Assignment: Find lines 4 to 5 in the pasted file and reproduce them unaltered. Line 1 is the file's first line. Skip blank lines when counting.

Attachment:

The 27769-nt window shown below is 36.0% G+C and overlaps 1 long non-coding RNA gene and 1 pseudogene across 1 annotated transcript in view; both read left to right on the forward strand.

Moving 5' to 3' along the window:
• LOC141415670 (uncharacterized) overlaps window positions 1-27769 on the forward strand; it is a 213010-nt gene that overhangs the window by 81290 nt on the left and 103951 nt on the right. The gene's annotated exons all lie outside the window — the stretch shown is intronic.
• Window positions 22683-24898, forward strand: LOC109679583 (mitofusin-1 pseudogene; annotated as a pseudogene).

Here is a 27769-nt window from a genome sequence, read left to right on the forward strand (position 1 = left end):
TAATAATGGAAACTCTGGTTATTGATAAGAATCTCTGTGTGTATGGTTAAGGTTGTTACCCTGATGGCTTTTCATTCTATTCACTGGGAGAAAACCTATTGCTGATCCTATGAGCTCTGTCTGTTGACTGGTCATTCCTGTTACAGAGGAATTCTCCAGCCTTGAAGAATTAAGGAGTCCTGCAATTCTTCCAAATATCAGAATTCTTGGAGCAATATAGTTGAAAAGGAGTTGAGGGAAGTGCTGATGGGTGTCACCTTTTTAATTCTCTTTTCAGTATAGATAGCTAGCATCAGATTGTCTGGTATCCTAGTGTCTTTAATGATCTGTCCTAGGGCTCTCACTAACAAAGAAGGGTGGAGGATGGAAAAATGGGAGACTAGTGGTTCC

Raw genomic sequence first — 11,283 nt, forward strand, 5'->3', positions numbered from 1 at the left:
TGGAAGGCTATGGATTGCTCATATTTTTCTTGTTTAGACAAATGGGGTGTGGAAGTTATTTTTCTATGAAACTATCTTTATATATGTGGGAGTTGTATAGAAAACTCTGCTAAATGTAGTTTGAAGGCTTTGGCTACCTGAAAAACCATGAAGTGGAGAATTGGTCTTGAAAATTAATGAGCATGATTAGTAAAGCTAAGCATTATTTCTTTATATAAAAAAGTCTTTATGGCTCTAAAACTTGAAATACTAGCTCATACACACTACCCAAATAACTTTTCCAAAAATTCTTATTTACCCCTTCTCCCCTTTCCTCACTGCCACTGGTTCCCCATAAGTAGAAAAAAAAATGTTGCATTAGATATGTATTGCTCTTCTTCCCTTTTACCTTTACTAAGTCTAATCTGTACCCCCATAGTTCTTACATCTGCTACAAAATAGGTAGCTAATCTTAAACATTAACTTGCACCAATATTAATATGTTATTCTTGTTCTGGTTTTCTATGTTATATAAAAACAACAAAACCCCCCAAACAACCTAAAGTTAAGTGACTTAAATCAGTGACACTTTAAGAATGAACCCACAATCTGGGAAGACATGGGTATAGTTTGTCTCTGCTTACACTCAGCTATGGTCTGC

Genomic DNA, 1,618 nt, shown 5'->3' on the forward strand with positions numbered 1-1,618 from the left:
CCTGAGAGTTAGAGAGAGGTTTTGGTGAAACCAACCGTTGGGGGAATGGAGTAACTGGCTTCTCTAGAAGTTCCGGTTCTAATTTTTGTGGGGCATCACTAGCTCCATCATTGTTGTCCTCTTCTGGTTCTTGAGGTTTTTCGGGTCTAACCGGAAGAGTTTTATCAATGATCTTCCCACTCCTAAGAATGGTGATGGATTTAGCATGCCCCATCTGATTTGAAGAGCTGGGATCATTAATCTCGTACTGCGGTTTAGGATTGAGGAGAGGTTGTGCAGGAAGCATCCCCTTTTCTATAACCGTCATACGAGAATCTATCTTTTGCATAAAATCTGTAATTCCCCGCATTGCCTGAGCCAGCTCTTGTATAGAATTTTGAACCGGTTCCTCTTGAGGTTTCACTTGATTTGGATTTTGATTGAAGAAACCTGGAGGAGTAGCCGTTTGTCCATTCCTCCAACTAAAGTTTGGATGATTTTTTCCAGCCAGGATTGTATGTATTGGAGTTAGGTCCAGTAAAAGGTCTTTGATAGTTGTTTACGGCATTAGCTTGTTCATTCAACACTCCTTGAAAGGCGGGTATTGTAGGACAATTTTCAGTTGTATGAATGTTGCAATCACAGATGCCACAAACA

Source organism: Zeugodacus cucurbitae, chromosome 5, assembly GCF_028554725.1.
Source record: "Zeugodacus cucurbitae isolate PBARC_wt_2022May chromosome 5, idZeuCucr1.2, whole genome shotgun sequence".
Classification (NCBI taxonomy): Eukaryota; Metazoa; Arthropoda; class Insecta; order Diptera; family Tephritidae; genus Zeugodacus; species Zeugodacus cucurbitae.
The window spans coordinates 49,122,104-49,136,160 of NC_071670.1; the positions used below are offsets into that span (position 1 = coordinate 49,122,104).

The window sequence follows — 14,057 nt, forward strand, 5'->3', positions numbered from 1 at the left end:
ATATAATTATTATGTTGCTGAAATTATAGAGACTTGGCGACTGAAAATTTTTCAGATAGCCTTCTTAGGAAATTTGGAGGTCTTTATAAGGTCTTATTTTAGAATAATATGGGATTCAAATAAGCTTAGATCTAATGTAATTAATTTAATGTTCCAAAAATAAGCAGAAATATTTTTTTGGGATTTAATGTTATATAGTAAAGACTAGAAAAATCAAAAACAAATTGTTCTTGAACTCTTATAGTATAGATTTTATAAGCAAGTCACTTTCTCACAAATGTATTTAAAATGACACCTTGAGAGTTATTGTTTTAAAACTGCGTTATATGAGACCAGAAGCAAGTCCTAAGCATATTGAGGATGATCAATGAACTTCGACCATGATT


• Window positions 22683-24898, forward strand: LOC109679583 (mitofusin-1 pseudogene; annotated as a pseudogene).

Here is a 27769-nt window from a genome sequence, read left to right on the forward strand (position 1 = left end):